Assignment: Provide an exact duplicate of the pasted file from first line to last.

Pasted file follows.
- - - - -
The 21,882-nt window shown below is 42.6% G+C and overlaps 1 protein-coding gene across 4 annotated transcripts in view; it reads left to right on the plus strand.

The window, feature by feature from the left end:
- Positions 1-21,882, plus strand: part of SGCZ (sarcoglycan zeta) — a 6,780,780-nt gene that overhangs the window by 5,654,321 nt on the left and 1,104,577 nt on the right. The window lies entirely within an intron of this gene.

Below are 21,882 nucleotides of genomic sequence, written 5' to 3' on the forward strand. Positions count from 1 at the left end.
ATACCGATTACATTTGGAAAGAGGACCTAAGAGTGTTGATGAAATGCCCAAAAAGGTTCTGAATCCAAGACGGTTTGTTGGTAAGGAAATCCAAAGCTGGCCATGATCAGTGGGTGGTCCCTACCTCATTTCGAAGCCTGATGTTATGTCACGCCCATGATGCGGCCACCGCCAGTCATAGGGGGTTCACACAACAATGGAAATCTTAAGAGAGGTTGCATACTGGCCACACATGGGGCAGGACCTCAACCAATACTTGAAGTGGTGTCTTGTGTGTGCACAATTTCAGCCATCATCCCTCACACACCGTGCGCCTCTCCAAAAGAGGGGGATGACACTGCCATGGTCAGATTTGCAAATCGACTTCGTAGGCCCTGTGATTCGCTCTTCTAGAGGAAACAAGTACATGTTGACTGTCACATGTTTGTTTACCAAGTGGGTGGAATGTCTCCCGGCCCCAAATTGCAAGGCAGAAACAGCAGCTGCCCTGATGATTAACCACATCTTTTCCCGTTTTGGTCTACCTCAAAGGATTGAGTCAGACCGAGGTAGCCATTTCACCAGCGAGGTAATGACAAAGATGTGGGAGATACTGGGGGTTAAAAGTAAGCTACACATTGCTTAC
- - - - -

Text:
The 21,882-nt window shown below is 42.6% G+C and overlaps 1 protein-coding gene across 4 annotated transcripts in view; it reads left to right on the plus strand.

The window, feature by feature from the left end:
- Positions 1-21,882, plus strand: part of SGCZ (sarcoglycan zeta) — a 6,780,780-nt gene that overhangs the window by 5,654,321 nt on the left and 1,104,577 nt on the right. The window lies entirely within an intron of this gene.

Below are 21,882 nucleotides of genomic sequence, written 5' to 3' on the forward strand. Positions count from 1 at the left end.
ATACCGATTACATTTGGAAAGAGGACCTAAGAGTGTTGATGAAATGCCCAAAAAGGTTCTGAATCCAAGACGGTTTGTTGGTAAGGAAATCCAAAGCTGGCCATGATCAGTGGGTGGTCCCTACCTCATTTCGAAGCCTGATGTTATGTCACGCCCATGATGCGGCCACCGCCAGTCATAGGGGGTTCACACAACAATGGAAATCTTAAGAGAGGTTGCATACTGGCCACACATGGGGCAGGACCTCAACCAATACTTGAAGTGGTGTCTTGTGTGTGCACAATTTCAGCCATCATCCCTCACACACCGTGCGCCTCTCCAAAAGAGGGGGATGACACTGCCATGGTCAGATTTGCAAATCGACTTCGTAGGCCCTGTGATTCGCTCTTCTAGAGGAAACAAGTACATGTTGACTGTCACATGTTTGTTTACCAAGTGGGTGGAATGTCTCCCGGCCCCAAATTGCAAGGCAGAAACAGCAGCTGCCCTGATGATTAACCACATCTTTTCCCGTTTTGGTCTACCTCAAAGGATTGAGTCAGACCGAGGTAGCCATTTCACCAGCGAGGTAATGACAAAGATGTGGGAGATACTGGGGGTTAAAAGTAAGCTACACATTGCTTAC